One of the original promised benefits of file-based workflows was less footage. Digital cameras could be turned on and off more quickly. Some could even record constantly to a loop before you hit record, so there would be no need to “leave the tape running.”
However, in reality, less footage has not turned out to be the case. It is not uncommon for crews to come back with 500GB of media after less than a week of shooting, and, these days, you can carry 10 hours of media in your back pocket. So, the challenge has become the issue of an always full edit storage, and many post-production editors wonder what they can do about it.
Marquis Broadcast’s Project Parking gives editors the tools to find out what is using up space on their Avid edit storage through a complete storage and project analysis. Once that step is accomplished, users can then delete clutter before archiving storage-intensive projects and all of their media elsewhere.
Projects and media can be analyzed by size, project, location, age, duplicated or orphaned files. Snapshots of versions of projects can also be taken at the touch of a button. The solution then allows projects to be moved between tiers of storage or to different locations and incremental project archive versions to be created, while still maintaining a usable and easily accessible format for future retrieval and use.
Storage and recall
Edit storage can become full for many reasons: stalled projects, finished projects, left over render files, duplicate files and media files no longer used by any online project. Project Parking helps manage that storage more efficiently.
The solution works by analyzing all projects and media across all workspaces. It then allows that analysis to be viewed in the UI, and users can rank projects in the most appropriate way. This may be in order of total file size, number of files associated with a project, which workspaces the media is on, or whether media is offline. The location of any duplicate files can also be identified, as can any orphaned media not associated with a project.
Stalled projects can then be taken offline to free up space. It is possible to archive whole projects (all bins, sequences and media files) and update with new versions or archive only important bins. Archived, projects can be moved through the cloud and around the world. A project is transferred with its entire media to any storage so that it can be restored to a new facility, workstation or laptop and edited immediately. (See Figure 1.) Also, orphan and duplicate media files can be managed by moving them offline, which frees up the edit storage.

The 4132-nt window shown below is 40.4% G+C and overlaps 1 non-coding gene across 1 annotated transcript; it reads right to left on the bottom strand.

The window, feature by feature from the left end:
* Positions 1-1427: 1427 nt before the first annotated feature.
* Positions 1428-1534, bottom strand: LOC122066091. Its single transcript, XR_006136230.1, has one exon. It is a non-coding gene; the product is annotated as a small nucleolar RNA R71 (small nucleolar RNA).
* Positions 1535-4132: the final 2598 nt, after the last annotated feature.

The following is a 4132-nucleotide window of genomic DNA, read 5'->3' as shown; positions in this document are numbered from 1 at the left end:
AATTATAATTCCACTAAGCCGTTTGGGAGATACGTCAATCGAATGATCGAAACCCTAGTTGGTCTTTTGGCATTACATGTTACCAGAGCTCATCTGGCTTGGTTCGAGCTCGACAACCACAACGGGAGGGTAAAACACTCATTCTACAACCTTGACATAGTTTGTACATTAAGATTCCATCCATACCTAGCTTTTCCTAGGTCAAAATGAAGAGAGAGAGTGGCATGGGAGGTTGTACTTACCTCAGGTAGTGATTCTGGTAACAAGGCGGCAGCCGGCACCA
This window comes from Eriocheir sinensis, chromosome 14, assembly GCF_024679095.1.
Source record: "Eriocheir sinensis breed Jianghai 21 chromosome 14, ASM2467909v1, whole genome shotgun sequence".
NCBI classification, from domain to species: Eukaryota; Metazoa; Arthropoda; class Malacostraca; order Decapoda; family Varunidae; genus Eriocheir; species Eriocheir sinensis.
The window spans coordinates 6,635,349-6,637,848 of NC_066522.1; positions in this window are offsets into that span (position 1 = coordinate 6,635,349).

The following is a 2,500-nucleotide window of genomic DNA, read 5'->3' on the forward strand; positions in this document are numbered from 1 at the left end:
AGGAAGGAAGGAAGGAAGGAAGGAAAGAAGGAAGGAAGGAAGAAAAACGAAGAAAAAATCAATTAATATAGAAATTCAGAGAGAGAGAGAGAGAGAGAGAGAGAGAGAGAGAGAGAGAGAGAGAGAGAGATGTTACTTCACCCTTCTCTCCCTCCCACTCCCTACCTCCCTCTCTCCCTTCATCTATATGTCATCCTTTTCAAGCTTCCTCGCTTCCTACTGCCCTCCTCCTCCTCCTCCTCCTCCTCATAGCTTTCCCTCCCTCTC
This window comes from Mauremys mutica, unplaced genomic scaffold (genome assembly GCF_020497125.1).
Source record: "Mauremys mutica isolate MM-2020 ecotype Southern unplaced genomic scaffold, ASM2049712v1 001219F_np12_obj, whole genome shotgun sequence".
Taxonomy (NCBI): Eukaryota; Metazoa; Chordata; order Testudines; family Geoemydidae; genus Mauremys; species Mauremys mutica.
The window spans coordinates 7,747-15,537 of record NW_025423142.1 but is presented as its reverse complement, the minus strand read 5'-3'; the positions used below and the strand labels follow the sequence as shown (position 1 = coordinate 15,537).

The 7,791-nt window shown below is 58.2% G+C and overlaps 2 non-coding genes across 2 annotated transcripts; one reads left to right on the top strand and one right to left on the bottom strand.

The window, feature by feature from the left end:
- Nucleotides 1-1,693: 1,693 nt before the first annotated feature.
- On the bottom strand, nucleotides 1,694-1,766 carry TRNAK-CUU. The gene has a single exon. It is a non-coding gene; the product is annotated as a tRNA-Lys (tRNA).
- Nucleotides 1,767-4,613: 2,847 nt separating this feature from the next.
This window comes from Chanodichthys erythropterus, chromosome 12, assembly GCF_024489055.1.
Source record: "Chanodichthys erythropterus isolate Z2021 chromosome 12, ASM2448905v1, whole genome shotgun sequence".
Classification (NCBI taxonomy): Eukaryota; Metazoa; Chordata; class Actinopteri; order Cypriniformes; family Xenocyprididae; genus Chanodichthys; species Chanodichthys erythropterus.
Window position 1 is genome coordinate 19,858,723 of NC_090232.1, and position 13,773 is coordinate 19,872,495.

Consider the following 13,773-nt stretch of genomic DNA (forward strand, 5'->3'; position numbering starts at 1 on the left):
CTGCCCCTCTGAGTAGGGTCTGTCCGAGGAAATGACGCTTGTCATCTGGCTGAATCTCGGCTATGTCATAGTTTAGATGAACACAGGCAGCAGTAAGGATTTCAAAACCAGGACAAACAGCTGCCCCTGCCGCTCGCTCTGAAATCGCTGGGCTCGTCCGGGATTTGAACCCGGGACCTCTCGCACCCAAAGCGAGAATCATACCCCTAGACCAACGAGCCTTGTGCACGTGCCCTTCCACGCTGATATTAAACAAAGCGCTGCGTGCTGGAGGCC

Figure 1. Project Parking transfers allow users to move Avid projects to new workstations or locations.
Project Transfer functionality can be used to ensure that all media for a project is in a particular media workspace. For example, media often gets placed in the wrong location, which makes it difficult to find or move later on. Project Parking allows media that has ended up in several different places to be collected and put back in one location, so it can be edited by another workstation in the future. Alternatively, the Transfer functionality allows a project’s media to be moved to a laptop’s local disk for editing off-site, or to a new removable disk for transportation to a new facility.
Retrieval (bringing a project back from deep storage or just from a weekend’s editing at home) is easily achieved by restoring whole projects or just the required bins of an archived project, for re-editing to any other project by listing all archived Avid projects in each destination. Each archive provides information on when it was made. It also details the number of versions that are available along with user comments. The user can choose which version and where to restore the Avid project to, selecting how the original workspaces maps onto currently available ones. It is also possible to merge a new version of a project with one currently online.
Project Parking gives users the tools to improve the efficient use of high-value edit storage and to reduce capital expenditure on additional edit storage by copying Avid projects to nearline, offline efficient IT storage or removable storage. The solution improves the reliability and speed of archiving by allowing the movement of complete Avid projects easily from one site to another, or from facility to home, so users can have full confidence that projects will be in exactly the same state as when they were archived.
This enables editors to efficiently manage projects, take complete Avid projects off-site and even re-edit away from the central facility and then merge back again. In addition to those workflow benefits, work can also be protected by creating snapshots of projects before major edit changes, interruptions to production, or for simply handing over to other editors.
—Ben Miles is business development manager, Marquis Broadcast.